The trailer for Luca Guadagnino’s I Am Love (Magnolia Pictures) plays like a parody of a European art film. It has lush, swirling orchestral music. Meaningful glances exchanged by gorgeous people over delicious-looking plates of food. Stunning European locations (the cathedral in Milan, boats bobbing in the water off the San Remo coastline). Oh, and Tilda Swinton wearing exquisitely tailored designer clothes while speaking Italian.
I Am Love is so fiercely committed to sheer physical beauty, and to the tradition of 20th-century art cinema (which it cites in nearly every frame), that the film all but begs to be dismissed as insubstantial, derivative, and pretentious. Some critics have obliged. But count me among those impressed, even astounded, by the ambition of this luxuriant melodrama. If nothing else, it’s an eye-boggling two hours at the movies and a must for Swinton completists fascinated by her recent turn toward operatic roles in odd, unmarketable films like this one and last year’s Julia. She’s becoming the Maria Callas of international cinema.
The Recchis are a wealthy Milan family whose patriarch, Edoardo (Gabriele Ferzetti), made his fortune in fine textiles. Now dying, he bequeaths the company to his practical-minded son Tancredi (Pippo Delbono) and oldest grandson, the sensitive Edo (Flavio Parenti). There’s also a Recchi daughter, Betta (the luminous Alba Rohrwacher), who’s studying in London and, unbeknownst to her family, falling in love with another girl. Their mother, Emma (Tilda Swinton), is a Russian immigrant who runs the elegant household with an iron fist but who’s clearly adrift now that her children are grown and gone. While planning her son’s wedding, Emma eats a dish of prawns cooked by Edo’s chef friend Antonio (Edoardo Gabbriellini) and is so overwhelmed by pleasure that she finds herself powerfully attracted to the young man who cooked them for her.
That’s all I’ll reveal of the plot, except to hazard that the chain of events that follows must surely be the most tragic ever to have been set off by a plate of shrimp. In its story structure and pacing, the film is operatic: the big emotional set pieces (the eating of the prawns, Emma’s first love scene with Antonio) are the arias, and the last act builds steadily toward an almost unbearable emotional crescendo. The music, taken from various operas by the modern composer John Adams, is extraordinary. Though it’s laid on with a hand that might be too heavy for some, once I’d given myself over to this film’s pleasurably overheated mood, I never experienced the score as intrusive.
I Am Love’s stately visual style is dense with allusions to other movies: Visconti’s Senso, De Sica’s The Garden of the Finzi-Continis, and even Hitchcock’s Vertigo, which is quoted in the spiral-shaped bun Emma wears in her hair. By all logic, a movie that’s this artificial, such an obviously constructed object, shouldn’t be emotionally involving; it should keep viewers at a remote aesthetic distance. But thanks to the power of Tilda (who was a key force in the making of this film, having developed it for the past seven years with the director, Luca Guadagnino), I Am Love isn’t just a bedazzlement to the eyes and ears. It’s a feast—or maybe just a small but divine dish of prawns—for the soul.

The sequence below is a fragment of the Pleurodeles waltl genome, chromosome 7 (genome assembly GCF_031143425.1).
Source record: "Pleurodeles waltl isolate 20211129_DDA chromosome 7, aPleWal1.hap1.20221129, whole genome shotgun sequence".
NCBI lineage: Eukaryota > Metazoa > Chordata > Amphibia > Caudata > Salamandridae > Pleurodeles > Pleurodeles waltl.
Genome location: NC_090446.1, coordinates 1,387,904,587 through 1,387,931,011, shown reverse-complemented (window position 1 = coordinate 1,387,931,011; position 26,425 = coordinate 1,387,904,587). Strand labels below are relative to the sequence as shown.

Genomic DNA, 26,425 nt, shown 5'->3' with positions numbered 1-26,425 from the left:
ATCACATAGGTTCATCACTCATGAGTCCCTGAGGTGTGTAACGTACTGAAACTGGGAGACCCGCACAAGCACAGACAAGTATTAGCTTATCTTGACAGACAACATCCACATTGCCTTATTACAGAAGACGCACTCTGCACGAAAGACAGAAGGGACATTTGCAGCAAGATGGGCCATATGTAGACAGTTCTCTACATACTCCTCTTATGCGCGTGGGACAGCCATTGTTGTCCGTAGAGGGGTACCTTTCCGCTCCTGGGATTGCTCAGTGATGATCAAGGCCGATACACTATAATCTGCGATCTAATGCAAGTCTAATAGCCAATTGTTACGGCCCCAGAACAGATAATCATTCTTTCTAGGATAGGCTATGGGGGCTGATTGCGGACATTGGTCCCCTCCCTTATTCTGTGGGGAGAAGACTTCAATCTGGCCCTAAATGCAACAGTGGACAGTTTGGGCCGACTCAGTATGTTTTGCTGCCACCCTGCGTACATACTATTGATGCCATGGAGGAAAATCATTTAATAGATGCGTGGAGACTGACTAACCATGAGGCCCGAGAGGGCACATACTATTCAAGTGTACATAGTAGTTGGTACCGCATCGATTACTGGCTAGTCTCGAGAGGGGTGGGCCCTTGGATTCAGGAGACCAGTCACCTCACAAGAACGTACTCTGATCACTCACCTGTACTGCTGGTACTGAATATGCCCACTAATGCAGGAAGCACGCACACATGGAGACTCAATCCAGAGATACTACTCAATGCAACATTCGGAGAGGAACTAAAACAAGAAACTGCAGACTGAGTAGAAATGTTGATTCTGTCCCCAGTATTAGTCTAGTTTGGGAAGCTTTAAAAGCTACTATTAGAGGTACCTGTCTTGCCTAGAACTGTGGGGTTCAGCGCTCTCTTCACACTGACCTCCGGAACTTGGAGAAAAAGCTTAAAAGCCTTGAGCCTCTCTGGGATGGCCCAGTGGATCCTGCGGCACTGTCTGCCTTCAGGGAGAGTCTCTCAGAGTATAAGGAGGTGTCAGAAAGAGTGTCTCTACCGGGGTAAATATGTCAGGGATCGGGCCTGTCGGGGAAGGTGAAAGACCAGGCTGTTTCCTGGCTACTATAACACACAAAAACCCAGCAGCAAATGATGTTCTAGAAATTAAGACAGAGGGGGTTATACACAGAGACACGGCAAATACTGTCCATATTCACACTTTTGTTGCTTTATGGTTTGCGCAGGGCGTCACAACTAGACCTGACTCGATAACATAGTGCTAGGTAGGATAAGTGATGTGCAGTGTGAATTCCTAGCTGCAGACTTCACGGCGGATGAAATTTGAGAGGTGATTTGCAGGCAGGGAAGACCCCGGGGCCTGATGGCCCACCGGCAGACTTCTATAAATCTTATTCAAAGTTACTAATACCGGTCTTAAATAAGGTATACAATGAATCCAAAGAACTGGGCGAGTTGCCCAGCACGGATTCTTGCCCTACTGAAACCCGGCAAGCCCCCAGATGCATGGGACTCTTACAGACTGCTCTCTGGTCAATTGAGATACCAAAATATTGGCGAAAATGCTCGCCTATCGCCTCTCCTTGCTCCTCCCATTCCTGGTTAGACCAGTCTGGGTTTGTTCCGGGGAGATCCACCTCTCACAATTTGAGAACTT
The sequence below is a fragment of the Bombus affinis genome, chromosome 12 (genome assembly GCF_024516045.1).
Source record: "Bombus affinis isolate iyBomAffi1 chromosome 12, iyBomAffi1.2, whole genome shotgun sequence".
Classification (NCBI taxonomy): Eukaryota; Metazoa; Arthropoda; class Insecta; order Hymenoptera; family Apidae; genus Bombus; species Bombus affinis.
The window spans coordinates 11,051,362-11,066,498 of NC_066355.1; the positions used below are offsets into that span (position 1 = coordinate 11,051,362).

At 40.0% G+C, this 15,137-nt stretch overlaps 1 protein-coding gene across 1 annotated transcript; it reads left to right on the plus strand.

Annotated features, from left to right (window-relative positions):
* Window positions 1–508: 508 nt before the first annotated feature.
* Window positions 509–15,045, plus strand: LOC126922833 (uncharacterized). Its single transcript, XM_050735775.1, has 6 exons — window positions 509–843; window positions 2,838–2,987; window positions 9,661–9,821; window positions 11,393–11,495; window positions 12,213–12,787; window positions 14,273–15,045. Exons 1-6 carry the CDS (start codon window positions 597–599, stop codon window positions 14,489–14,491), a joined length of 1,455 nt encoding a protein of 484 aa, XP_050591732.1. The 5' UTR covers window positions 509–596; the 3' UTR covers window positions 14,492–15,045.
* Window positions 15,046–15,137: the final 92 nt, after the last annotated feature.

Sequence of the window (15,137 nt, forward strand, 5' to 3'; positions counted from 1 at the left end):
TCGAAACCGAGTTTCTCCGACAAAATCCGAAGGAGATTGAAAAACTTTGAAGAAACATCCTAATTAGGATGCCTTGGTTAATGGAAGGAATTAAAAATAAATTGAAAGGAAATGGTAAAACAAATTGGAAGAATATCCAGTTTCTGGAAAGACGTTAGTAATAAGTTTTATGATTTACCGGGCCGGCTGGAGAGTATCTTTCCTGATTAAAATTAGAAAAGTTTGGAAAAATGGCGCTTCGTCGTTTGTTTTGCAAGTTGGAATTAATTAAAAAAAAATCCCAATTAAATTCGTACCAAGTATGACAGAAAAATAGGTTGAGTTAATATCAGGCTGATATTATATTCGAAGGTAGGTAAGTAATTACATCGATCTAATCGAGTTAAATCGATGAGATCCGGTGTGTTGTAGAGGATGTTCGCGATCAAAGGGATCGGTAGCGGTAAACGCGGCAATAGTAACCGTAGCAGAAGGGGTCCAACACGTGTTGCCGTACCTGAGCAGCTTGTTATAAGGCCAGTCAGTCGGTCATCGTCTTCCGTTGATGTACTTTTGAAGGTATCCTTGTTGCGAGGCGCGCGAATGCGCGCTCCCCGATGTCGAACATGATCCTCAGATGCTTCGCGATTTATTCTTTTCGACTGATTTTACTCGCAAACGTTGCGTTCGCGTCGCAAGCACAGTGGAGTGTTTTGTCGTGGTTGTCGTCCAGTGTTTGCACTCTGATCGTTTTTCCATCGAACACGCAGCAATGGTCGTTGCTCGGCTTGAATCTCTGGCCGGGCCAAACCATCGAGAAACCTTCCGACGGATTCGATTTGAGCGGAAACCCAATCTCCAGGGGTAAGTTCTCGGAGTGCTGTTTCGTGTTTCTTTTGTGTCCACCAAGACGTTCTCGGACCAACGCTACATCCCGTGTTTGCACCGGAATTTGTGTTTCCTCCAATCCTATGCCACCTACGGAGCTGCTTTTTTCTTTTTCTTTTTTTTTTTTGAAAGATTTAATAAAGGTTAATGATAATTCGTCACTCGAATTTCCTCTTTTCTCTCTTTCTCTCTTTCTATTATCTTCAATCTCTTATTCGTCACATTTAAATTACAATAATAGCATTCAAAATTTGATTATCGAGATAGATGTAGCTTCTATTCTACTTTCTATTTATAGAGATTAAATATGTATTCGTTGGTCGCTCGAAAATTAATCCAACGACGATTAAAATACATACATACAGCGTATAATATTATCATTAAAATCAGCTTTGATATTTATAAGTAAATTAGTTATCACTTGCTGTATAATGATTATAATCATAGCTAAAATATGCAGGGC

Another foreign film in limited release this week, Yasujiro Ozu’sI Was Born, But … (IFC), qualifies as one of my favorite movies of all time. This 1932 masterpiece, now digitally restored with retranslated subtitles and a newly recorded score, is a silent film that doesn’t feel silent at all. In fact, in the 15 or so years since I’d last seen it, I’d forgotten the film had no audible dialogue; whenever I thought about it, I could almost hear the characters’ voices in my mind. The story couldn’t be simpler and more elemental. A family with two little boys (Hideo Sugawara and Tokkan Kozo) moves to a newly built neighborhood on the outskirts of Tokyo. The boys (who are never given names throughout the film) are threatened by a local gang of bullies, so they play hooky from school until they’re found out by their father (Tatsuo Saito) and frog-marched back to the school gates.
Later, the boys watch a series of home movies in which their father, a salary man at a large company, makes a fool of himself to please his boss. Their respect for paternal authority is shattered, and, after a joint temper tantrum of epic proportions, they resolve to go on a hunger strike rather than eat the food their father works to provide them. The boys go to bed without dinner, their mother and father talk together about how to handle their sons’ rebellion, and … well, the next day dawns, and life goes on.
It sounds so slight, but I Was Born, But… commands your attention with the authority of a great work of art. First of all, it’s hilarious. The solemn-faced child actors—especially Tokkan Kozo, who was a big star at the time, sort of the Shirley Temple of Japan—provide physical comedy worthy of a Chaplin or Keaton film. Every character—not just the boys and their parents but the bullies, the teacher, the sake delivery boy—is deftly sketched, comical, and real. But Ozu’s movie is also smart at levels almost too subtle to discern, perhaps not so much smart as wise: about the inescapability of social hierarchies, the complexity of familial love, and what Dave McDougall, in a fine essay on the film, calls “a recognition of and commitment to life on earth.” Ozu, who was known for his intimate domestic dramas (and who continued to make nearly a film a year until his death in 1963), has a basic, direct style that makes these boys’ adventures, and their heartbreak, feel as fresh as if it all took place just yesterday.